Homicide as a public health problem in the city of Campo Grande, Mato Grosso do Sul, Brazil

O homicídio como problema de saúde pública no município de Campo Grande, MS

Maria Cristina Abraão Nachif About the author

Abstracts

This is a case study of homicides carried out within the Second Section of the Justice Court, in Campo Grande, Mato Grosso do Sul, Brazil. It has been observed that: most homicides are carried out by males (95,7%), Afro-Brazilians (62,9%), between 15 and 25 years (45,7%), illiterate or with incomplete schooling (74,3%), and unemployed (18,6%). It was also observed that the victims' profiles are very similar. Most homicides take place on public streets (41,4%), in the city suburbs, between 20 and 24 o'clock, (51,4%). In 50,0% of the cases, the victim did not receive help from any public health service. In the cases where any family member helped (37,41%), the victims were taken to the Santa Casa de Misericórdia Hospital. Firearms were the prevailing weapons (70,0%) and motives for all crimes were futile, or banal; in most cases (57,0%), alcohol was involved.

violence; mortality; public health


Este trabalho trata-se de um estudo de caso, realizado na Segunda Vara do Tribunal do Júri, de Campo Grande, MS. Verificou-se que: a maioria dos homicídios foi praticada por homens (95,7%), pardos e negros (62,9%), entre 15 e 25 anos (45,7%), analfabetos ou com primeiro grau incompleto (74,3%) e desempregados (18,6%). O perfil da vítima é semelhante ao do réu. A maioria dos homicídios ocorreu em via pública (41,4%), na periferia da cidade, entre as 20 e 24 horas (51,4%). Em 50,0% dos casos não houve socorro e encaminhamento para serviços de saúde. Nos casos socorridos por familiares (37,4%) as vítimas foram levadas à Santa Casa de Misericórdia. A arma de fogo foi o principal instrumento dos homicídios (70,0%). A motivação para o crime, em todos os casos, foi motivo fútil, ou banal. A maioria (57,0%), envolveu o uso de álcool.

violência; mortalidade; saúde coletiva


Homicide as a public health problem in the city of Campo Grande, Mato Grosso do Sul, Brazil

O homicídio como problema de saúde pública no município de Campo Grande, MS

Maria Cristina Abraão Nachif

Escola de Saúde Pública Dr. Jorge David Nasser, SES-MS

ABSTRACT

This is a case study of homicides carried out within the Second Section of the Justice Court, in Campo Grande, Mato Grosso do Sul, Brazil. It has been observed that: most homicides are carried out by males (95,7%), Afro-Brazilians (62,9%), between 15 and 25 years (45,7%), illiterate or with incomplete schooling (74,3%), and unemployed (18,6%). It was also observed that the victims' profiles are very similar. Most homicides take place on public streets (41,4%), in the city suburbs, between 20 and 24 o'clock, (51,4%). In 50,0% of the cases, the victim did not receive help from any public health service. In the cases where any family member helped (37,41%), the victims were taken to the Santa Casa de Misericórdia Hospital. Firearms were the prevailing weapons (70,0%) and motives for all crimes were futile, or banal; in most cases (57,0%), alcohol was involved.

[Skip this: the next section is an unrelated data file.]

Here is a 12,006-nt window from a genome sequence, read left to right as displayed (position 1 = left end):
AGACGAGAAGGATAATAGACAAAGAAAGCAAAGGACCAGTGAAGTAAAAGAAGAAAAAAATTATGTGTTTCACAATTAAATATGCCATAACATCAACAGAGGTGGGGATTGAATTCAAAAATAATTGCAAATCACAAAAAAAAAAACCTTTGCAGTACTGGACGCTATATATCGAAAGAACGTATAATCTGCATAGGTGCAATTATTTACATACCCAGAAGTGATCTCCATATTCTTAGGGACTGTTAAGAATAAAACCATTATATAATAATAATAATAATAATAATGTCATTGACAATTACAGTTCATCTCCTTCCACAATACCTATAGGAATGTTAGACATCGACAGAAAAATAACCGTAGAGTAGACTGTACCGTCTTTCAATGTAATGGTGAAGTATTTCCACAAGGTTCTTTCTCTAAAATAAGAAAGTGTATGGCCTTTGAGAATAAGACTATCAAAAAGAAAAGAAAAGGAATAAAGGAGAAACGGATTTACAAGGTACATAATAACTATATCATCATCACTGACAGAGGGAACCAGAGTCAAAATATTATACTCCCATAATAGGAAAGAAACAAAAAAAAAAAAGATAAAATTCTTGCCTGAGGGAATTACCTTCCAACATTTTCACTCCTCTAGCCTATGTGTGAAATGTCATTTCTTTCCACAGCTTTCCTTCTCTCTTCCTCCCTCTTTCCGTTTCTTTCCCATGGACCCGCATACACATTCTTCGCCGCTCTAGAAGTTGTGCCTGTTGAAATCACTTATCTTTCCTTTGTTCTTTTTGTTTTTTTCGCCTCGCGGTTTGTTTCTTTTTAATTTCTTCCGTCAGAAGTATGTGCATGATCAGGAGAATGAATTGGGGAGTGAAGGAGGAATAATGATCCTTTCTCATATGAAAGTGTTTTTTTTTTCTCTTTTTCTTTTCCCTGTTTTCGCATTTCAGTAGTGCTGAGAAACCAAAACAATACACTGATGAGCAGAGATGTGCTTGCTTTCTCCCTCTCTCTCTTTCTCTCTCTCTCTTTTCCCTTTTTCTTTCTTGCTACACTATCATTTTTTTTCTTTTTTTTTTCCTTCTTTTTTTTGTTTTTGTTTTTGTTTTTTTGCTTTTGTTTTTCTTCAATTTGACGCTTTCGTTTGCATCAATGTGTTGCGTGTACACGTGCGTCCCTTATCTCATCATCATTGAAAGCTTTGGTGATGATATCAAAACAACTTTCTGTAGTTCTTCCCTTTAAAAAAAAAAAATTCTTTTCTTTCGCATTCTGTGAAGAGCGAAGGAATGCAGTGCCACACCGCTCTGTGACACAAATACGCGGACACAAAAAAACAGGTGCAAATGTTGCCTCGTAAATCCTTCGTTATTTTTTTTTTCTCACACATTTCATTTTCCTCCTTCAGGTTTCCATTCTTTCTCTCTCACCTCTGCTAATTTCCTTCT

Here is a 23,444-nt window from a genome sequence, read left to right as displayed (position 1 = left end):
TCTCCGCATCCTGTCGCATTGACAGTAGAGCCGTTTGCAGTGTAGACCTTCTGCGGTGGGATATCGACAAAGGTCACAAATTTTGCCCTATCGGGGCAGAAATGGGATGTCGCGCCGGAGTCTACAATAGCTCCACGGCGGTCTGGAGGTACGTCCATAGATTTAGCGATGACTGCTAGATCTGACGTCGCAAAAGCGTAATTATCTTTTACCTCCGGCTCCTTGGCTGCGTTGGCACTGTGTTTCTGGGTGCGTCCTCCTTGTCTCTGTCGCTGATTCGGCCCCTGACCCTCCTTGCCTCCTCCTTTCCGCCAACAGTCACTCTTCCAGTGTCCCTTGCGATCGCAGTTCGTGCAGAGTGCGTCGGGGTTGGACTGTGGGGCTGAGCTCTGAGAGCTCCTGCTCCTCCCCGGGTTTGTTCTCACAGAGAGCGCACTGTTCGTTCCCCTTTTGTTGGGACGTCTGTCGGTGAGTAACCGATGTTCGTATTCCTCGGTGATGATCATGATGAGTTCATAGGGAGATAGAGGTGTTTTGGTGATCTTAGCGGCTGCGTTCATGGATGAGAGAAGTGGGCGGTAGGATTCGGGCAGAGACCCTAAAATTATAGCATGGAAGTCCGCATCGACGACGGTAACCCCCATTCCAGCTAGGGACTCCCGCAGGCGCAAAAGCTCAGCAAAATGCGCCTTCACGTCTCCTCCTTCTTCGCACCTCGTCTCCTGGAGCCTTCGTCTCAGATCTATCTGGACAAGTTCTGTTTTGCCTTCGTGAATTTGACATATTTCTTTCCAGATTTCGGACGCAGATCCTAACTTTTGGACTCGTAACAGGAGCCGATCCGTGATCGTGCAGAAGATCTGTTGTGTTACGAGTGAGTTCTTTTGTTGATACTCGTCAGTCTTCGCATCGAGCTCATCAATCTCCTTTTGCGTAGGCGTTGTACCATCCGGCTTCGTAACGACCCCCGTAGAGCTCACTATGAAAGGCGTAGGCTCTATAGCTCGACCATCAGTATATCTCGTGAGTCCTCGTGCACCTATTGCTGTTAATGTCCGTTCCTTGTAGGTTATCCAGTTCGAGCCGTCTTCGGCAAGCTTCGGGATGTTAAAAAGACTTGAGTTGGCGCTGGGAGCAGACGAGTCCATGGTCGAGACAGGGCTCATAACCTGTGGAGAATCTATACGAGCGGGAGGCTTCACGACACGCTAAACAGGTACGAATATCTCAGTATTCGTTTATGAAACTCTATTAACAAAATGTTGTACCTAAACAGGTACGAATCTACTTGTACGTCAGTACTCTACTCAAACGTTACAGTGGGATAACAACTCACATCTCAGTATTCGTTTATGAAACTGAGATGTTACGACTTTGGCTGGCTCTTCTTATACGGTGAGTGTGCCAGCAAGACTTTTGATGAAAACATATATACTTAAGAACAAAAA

Keywords: violence; mortality; public health.

RESUMO

Este trabalho trata-se de um estudo de caso, realizado na Segunda Vara do Tribunal do Júri, de Campo Grande, MS. Verificou-se que: a maioria dos homicídios foi praticada por homens (95,7%), pardos e negros (62,9%), entre 15 e 25 anos (45,7%), analfabetos ou com primeiro grau incompleto (74,3%) e desempregados (18,6%). O perfil da vítima é semelhante ao do réu. A maioria dos homicídios ocorreu em via pública (41,4%), na periferia da cidade, entre as 20 e 24 horas (51,4%). Em 50,0% dos casos não houve socorro e encaminhamento para serviços de saúde. Nos casos socorridos por familiares (37,4%) as vítimas foram levadas à Santa Casa de Misericórdia. A arma de fogo foi o principal instrumento dos homicídios (70,0%). A motivação para o crime, em todos os casos, foi motivo fútil, ou banal. A maioria (57,0%), envolveu o uso de álcool.

Palavras-chave: violência; mortalidade; saúde coletiva.

Introduction

Interpersonal violence affects public health negatively by provoking alterations in corporeal, organic and emotional integrity. But it may well also cause death, robbing the victim of his life, in a negation of his maximum personal legal right (Agudelo, 1989). Interpersonal violence may be divided into two categories – family and intimate partner violence, and community violence. In either case, the broad definition of violence is that of the intentional use of physical force or power, threatened or actual, against oneself, another person, or against a group or community, that either results in – or has a high likelihood of resulting in – injury, death, psychological harm, interrupted development or deprivation. Latin America has the world's highest burden of community violence and homicides are double the world average. In 1990, injuries to males aged 15-45 totaled 55 million disability-adjusted life years (DALYS) lost – a third of the overall loss in this age group (Sclar, Garau, & Carolini, 2005).